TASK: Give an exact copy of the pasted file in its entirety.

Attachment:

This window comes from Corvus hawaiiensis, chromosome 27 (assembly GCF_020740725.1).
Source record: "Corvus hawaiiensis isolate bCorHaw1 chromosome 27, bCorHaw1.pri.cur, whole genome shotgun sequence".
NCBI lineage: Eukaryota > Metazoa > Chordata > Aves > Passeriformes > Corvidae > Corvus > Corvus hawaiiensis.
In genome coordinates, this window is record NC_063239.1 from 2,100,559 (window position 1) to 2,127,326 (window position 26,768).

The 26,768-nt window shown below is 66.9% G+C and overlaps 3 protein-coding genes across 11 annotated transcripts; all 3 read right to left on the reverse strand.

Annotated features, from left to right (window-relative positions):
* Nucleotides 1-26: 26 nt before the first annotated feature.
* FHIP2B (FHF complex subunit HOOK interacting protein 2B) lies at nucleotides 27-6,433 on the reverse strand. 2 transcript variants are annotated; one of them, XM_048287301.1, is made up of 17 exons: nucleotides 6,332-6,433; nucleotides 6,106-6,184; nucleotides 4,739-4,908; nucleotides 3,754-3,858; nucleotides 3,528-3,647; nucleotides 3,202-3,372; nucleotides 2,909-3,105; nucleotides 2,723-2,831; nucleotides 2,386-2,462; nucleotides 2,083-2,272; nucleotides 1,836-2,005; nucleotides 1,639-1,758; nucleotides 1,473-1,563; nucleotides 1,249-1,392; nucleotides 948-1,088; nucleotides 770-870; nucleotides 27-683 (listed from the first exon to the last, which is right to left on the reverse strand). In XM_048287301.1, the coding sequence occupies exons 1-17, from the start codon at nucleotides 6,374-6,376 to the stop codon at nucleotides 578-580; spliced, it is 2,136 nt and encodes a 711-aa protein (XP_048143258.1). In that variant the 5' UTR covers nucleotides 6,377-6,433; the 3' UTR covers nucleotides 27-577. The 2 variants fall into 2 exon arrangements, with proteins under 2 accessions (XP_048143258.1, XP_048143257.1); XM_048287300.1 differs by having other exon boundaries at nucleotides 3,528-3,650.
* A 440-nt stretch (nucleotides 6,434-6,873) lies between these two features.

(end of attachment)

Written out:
This window comes from Corvus hawaiiensis, chromosome 27 (assembly GCF_020740725.1).
Source record: "Corvus hawaiiensis isolate bCorHaw1 chromosome 27, bCorHaw1.pri.cur, whole genome shotgun sequence".
NCBI lineage: Eukaryota > Metazoa > Chordata > Aves > Passeriformes > Corvidae > Corvus > Corvus hawaiiensis.
In genome coordinates, this window is record NC_063239.1 from 2,100,559 (window position 1) to 2,127,326 (window position 26,768).

The 26,768-nt window shown below is 66.9% G+C and overlaps 3 protein-coding genes across 11 annotated transcripts; all 3 read right to left on the reverse strand.

Annotated features, from left to right (window-relative positions):
* Nucleotides 1-26: 26 nt before the first annotated feature.
* FHIP2B (FHF complex subunit HOOK interacting protein 2B) lies at nucleotides 27-6,433 on the reverse strand. 2 transcript variants are annotated; one of them, XM_048287301.1, is made up of 17 exons: nucleotides 6,332-6,433; nucleotides 6,106-6,184; nucleotides 4,739-4,908; nucleotides 3,754-3,858; nucleotides 3,528-3,647; nucleotides 3,202-3,372; nucleotides 2,909-3,105; nucleotides 2,723-2,831; nucleotides 2,386-2,462; nucleotides 2,083-2,272; nucleotides 1,836-2,005; nucleotides 1,639-1,758; nucleotides 1,473-1,563; nucleotides 1,249-1,392; nucleotides 948-1,088; nucleotides 770-870; nucleotides 27-683 (listed from the first exon to the last, which is right to left on the reverse strand). In XM_048287301.1, the coding sequence occupies exons 1-17, from the start codon at nucleotides 6,374-6,376 to the stop codon at nucleotides 578-580; spliced, it is 2,136 nt and encodes a 711-aa protein (XP_048143258.1). In that variant the 5' UTR covers nucleotides 6,377-6,433; the 3' UTR covers nucleotides 27-577. The 2 variants fall into 2 exon arrangements, with proteins under 2 accessions (XP_048143258.1, XP_048143257.1); XM_048287300.1 differs by having other exon boundaries at nucleotides 3,528-3,650.
* A 440-nt stretch (nucleotides 6,434-6,873) lies between these two features.